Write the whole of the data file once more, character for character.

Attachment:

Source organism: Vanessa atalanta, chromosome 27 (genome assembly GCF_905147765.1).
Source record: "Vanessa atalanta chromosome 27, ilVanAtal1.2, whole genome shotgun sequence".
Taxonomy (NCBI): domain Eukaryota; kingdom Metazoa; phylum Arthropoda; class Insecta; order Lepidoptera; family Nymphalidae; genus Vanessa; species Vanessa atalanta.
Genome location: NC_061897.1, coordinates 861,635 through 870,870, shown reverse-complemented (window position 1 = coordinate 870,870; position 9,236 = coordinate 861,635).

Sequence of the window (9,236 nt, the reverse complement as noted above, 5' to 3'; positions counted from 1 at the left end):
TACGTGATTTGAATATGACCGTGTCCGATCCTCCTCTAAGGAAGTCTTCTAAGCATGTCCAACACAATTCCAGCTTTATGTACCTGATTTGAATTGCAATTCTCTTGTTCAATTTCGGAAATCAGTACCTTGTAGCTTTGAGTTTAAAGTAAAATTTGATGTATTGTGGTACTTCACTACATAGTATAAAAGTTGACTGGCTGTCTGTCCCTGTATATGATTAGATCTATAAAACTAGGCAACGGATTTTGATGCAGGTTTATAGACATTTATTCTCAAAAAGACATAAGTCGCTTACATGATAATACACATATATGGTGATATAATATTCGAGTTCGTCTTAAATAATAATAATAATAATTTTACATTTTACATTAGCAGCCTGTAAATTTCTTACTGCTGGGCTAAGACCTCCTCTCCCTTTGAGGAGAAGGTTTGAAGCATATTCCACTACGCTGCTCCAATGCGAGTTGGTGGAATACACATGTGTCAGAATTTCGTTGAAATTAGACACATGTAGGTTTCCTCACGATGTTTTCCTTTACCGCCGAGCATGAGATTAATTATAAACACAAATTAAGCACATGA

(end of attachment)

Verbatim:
Source organism: Vanessa atalanta, chromosome 27 (genome assembly GCF_905147765.1).
Source record: "Vanessa atalanta chromosome 27, ilVanAtal1.2, whole genome shotgun sequence".
Taxonomy (NCBI): domain Eukaryota; kingdom Metazoa; phylum Arthropoda; class Insecta; order Lepidoptera; family Nymphalidae; genus Vanessa; species Vanessa atalanta.
Genome location: NC_061897.1, coordinates 861,635 through 870,870, shown reverse-complemented (window position 1 = coordinate 870,870; position 9,236 = coordinate 861,635).

Sequence of the window (9,236 nt, the reverse complement as noted above, 5' to 3'; positions counted from 1 at the left end):
TACGTGATTTGAATATGACCGTGTCCGATCCTCCTCTAAGGAAGTCTTCTAAGCATGTCCAACACAATTCCAGCTTTATGTACCTGATTTGAATTGCAATTCTCTTGTTCAATTTCGGAAATCAGTACCTTGTAGCTTTGAGTTTAAAGTAAAATTTGATGTATTGTGGTACTTCACTACATAGTATAAAAGTTGACTGGCTGTCTGTCCCTGTATATGATTAGATCTATAAAACTAGGCAACGGATTTTGATGCAGGTTTATAGACATTTATTCTCAAAAAGACATAAGTCGCTTACATGATAATACACATATATGGTGATATAATATTCGAGTTCGTCTTAAATAATAATAATAATAATTTTACATTTTACATTAGCAGCCTGTAAATTTCTTACTGCTGGGCTAAGACCTCCTCTCCCTTTGAGGAGAAGGTTTGAAGCATATTCCACTACGCTGCTCCAATGCGAGTTGGTGGAATACACATGTGTCAGAATTTCGTTGAAATTAGACACATGTAGGTTTCCTCACGATGTTTTCCTTTACCGCCGAGCATGAGATTAATTATAAACACAAATTAAGCACATGA